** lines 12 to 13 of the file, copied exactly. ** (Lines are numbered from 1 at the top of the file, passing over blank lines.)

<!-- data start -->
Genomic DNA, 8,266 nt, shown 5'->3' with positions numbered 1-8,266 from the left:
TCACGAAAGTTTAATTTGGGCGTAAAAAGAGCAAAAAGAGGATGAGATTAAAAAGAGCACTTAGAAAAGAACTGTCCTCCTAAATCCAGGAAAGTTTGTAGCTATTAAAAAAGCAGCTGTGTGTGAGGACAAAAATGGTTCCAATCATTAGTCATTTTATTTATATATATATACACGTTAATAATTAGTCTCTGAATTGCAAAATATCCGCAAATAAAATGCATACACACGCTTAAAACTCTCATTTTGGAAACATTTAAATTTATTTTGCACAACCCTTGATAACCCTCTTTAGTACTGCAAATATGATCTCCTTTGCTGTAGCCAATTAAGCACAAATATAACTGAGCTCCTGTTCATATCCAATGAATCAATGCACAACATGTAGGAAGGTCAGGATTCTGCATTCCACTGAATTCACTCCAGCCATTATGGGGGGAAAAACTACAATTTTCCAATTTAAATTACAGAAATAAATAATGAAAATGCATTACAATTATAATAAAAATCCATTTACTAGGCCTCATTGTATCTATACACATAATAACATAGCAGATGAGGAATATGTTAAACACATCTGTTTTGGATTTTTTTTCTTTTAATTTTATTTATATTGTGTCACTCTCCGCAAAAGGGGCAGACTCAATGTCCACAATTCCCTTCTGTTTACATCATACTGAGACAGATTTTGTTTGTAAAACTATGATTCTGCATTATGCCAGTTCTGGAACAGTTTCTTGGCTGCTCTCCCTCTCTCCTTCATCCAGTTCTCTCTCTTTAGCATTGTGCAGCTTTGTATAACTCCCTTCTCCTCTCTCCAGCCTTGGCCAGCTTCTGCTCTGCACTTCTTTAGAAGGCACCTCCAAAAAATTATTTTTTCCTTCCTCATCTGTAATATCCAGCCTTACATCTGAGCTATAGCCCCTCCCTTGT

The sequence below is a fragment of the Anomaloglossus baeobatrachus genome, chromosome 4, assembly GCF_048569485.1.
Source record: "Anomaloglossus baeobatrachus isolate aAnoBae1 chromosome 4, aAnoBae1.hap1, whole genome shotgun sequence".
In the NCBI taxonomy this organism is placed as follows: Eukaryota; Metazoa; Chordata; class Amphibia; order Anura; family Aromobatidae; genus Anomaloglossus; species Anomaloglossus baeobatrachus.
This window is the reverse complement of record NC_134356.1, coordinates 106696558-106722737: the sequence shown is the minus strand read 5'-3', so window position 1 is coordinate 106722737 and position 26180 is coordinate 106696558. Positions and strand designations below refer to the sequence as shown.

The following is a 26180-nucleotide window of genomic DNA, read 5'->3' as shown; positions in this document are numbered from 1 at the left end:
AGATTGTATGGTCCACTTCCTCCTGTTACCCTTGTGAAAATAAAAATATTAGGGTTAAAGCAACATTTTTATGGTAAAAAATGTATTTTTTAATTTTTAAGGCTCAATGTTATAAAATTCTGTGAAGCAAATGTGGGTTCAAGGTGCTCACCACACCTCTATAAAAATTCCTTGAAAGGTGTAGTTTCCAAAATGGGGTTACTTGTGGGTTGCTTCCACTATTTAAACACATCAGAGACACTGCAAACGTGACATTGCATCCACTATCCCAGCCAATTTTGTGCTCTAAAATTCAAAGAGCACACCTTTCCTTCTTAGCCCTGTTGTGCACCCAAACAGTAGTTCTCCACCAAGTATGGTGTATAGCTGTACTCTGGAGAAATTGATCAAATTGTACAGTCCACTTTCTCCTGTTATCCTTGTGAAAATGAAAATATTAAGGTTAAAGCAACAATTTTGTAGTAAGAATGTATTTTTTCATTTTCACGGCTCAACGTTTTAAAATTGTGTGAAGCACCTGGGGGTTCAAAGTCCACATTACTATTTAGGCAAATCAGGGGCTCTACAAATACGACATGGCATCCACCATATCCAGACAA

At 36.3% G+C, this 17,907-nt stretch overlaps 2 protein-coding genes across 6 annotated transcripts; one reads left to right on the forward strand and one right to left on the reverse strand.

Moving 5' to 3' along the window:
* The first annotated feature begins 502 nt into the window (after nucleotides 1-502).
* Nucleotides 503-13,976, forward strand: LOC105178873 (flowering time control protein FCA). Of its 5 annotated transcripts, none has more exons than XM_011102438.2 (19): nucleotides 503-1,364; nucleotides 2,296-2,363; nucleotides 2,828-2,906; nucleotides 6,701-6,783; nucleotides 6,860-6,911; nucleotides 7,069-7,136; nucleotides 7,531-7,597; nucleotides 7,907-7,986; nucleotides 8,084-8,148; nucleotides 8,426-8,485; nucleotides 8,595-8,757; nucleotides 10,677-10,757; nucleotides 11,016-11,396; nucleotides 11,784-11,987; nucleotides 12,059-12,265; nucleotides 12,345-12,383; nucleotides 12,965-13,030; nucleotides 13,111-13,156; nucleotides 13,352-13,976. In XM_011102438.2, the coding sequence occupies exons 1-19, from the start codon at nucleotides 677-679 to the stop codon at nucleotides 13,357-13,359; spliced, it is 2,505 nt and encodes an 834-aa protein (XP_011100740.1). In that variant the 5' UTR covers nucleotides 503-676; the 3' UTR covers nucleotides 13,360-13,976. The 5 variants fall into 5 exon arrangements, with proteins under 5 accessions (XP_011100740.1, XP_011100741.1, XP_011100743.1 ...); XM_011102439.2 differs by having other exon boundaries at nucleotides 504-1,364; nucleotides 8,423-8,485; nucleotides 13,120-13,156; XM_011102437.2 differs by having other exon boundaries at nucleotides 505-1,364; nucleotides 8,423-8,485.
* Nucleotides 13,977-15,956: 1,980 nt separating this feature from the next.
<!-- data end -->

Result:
* Nucleotides 503-13,976, forward strand: LOC105178873 (flowering time control protein FCA). Of its 5 annotated transcripts, none has more exons than XM_011102438.2 (19): nucleotides 503-1,364; nucleotides 2,296-2,363; nucleotides 2,828-2,906; nucleotides 6,701-6,783; nucleotides 6,860-6,911; nucleotides 7,069-7,136; nucleotides 7,531-7,597; nucleotides 7,907-7,986; nucleotides 8,084-8,148; nucleotides 8,426-8,485; nucleotides 8,595-8,757; nucleotides 10,677-10,757; nucleotides 11,016-11,396; nucleotides 11,784-11,987; nucleotides 12,059-12,265; nucleotides 12,345-12,383; nucleotides 12,965-13,030; nucleotides 13,111-13,156; nucleotides 13,352-13,976. In XM_011102438.2, the coding sequence occupies exons 1-19, from the start codon at nucleotides 677-679 to the stop codon at nucleotides 13,357-13,359; spliced, it is 2,505 nt and encodes an 834-aa protein (XP_011100740.1). In that variant the 5' UTR covers nucleotides 503-676; the 3' UTR covers nucleotides 13,360-13,976. The 5 variants fall into 5 exon arrangements, with proteins under 5 accessions (XP_011100740.1, XP_011100741.1, XP_011100743.1 ...); XM_011102439.2 differs by having other exon boundaries at nucleotides 504-1,364; nucleotides 8,423-8,485; nucleotides 13,120-13,156; XM_011102437.2 differs by having other exon boundaries at nucleotides 505-1,364; nucleotides 8,423-8,485.
* Nucleotides 13,977-15,956: 1,980 nt separating this feature from the next.